Page last updated at 18:41 GMT, Friday, 24 July 2009 19:41 UK

Students' formula for success

By Martin Redfern
BBC Radio Science

Formula Student race

Last weekend, Britain's premier racetrack at Silverstone saw a major motorsport event.

Not the Formula 1 Grand Prix - that was a couple of weeks earlier - but Formula Student, bringing more than 2,000 engineering students together from around the world.

There were 108 teams from 23 countries and they were not just here to race. Just as important was the design and project management of the vehicles which was done from scratch by students.

Chief judge of the event John Hilton, from the event organisers the Institute of Mechanical Engineers, told the BBC: "It's a requirement that its all-new, every year.

"You're not allowed to bring a second-hand car so they really have to make the whole car."


UK government science Minister Lord Drayson, himself a keen racing driver, was there to share the excitement.

He told the BBC: "There's something very special about having to start with a clean sheet of paper and design your own car. It's about competition and that competition drives innovation."

This was nothing like the homemade go-karts with pram wheels and lawnmower engines that school kids sometimes put together.

After you've done all the maths and the study, it's how much you enjoy doing it - that's the reward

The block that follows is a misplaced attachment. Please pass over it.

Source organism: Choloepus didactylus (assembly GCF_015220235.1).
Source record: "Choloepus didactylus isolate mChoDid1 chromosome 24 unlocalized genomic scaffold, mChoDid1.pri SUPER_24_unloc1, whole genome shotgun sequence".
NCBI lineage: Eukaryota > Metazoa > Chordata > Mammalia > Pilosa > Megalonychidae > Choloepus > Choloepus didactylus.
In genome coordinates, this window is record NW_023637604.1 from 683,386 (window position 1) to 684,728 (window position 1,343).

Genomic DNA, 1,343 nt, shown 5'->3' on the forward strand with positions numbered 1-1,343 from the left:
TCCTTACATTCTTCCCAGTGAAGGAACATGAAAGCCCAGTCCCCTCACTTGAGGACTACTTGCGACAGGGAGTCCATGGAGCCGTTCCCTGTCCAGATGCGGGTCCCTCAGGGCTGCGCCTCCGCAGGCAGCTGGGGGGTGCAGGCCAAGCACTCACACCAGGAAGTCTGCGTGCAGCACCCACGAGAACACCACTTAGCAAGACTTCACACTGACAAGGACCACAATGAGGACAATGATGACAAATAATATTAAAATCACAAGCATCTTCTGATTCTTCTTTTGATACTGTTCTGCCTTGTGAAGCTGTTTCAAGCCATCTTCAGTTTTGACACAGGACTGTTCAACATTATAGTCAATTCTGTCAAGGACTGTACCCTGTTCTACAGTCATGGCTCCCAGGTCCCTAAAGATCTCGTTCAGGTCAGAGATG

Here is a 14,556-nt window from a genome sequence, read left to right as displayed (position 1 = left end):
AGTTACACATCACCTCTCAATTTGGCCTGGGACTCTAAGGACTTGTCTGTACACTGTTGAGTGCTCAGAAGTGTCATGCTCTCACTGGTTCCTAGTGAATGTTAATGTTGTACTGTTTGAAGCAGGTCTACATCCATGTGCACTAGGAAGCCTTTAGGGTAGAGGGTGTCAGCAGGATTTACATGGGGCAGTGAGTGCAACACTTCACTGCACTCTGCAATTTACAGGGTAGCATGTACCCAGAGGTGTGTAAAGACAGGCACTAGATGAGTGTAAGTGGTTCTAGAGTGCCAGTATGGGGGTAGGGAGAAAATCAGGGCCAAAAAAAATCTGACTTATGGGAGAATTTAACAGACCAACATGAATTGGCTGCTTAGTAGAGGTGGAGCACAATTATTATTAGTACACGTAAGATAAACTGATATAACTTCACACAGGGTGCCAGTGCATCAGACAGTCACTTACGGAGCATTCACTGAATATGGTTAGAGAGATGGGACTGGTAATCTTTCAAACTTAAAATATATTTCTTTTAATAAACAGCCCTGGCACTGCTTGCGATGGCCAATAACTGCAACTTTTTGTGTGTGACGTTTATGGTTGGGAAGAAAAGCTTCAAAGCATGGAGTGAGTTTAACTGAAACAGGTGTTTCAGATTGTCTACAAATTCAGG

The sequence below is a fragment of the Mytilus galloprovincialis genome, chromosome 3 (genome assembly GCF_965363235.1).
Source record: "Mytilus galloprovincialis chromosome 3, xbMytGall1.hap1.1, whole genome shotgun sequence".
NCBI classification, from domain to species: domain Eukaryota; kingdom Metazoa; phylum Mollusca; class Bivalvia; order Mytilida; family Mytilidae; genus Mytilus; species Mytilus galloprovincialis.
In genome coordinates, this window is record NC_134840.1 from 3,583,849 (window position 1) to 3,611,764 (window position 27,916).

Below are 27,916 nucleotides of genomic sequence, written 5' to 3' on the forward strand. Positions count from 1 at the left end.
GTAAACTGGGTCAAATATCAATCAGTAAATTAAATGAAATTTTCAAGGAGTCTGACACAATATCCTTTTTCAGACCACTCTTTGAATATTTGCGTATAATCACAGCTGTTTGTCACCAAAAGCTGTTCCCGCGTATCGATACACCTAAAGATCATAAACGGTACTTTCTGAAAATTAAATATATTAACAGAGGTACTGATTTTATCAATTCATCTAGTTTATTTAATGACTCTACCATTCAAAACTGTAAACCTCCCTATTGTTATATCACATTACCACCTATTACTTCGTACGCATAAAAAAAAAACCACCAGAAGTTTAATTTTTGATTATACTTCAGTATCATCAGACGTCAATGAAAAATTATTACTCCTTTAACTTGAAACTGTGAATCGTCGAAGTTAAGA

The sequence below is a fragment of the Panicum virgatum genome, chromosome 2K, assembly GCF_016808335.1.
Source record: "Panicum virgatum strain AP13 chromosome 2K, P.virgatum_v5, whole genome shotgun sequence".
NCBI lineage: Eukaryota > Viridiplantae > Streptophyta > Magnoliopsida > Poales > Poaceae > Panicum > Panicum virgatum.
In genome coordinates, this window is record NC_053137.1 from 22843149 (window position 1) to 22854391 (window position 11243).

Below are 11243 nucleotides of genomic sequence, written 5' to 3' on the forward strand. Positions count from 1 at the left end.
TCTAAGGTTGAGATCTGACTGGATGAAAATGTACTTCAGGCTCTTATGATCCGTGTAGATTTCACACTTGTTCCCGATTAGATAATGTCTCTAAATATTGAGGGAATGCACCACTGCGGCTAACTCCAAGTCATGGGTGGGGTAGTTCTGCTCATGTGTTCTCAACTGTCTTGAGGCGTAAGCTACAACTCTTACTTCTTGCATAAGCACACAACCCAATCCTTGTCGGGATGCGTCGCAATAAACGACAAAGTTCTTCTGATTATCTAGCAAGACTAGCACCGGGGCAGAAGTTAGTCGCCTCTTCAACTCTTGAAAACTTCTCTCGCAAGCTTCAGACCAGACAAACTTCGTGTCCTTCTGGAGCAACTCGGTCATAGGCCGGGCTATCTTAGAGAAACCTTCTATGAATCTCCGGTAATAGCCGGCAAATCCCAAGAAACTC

Lord Drayson
Science minister

These vehicles were computer-designed to tight tolerances. Many of them feature high-performance alloys and carbon fibre, increasing the strength while reducing weight.

All this does not come cheap. Some teams arrived in purpose-built articulated lorries complete with workshops that would be familiar to Formula 1 engineers.

Most teams had sponsorship from industry or at least their university. Some had more than others; a team from Mumbai in India spent practically all their sponsorship getting the car and the 16 team members to Britain.

But they were simply delighted to be taking part.

This year saw a special category for low-carbon cars. One of the entries, from Imperial College London, was what is believed to be the world's first single seat racing car powered by a hydrogen fuel cell.

This technology, originally developed for the Apollo moon programme, generates electricity directly from combining hydrogen and oxygen. The only by-product is water.

Lord Drayson
Lord Drayson was reminded of his own engineering days

The hydrogen racing car has a theoretical top speed of 70 miles per hour and is very manoeuvrable, with an electric motor driving each wheel.

But this year it was entered more as a demonstration than as a serious challenge on the racetrack.

Imperial College team member Alana Johnson told the BBC: "Next year we hope to make it higher performance and reduce the weight for racing. We're working with a company to develop it for future fuel cells that will give us more power for racing applications."

The main petrol-powered category was won by the University of Stuttgart with record points for design, speed and endurance.

But, as Lord Drayson commented, it is not only about winning.

"It is about winning, but it's also about competing; it's about being here. I remember when I was an engineer at university doing my final year project: after you've done all the maths and the study, it's how much you enjoy doing it. That's the reward, the joy of putting all that hard work into practice."

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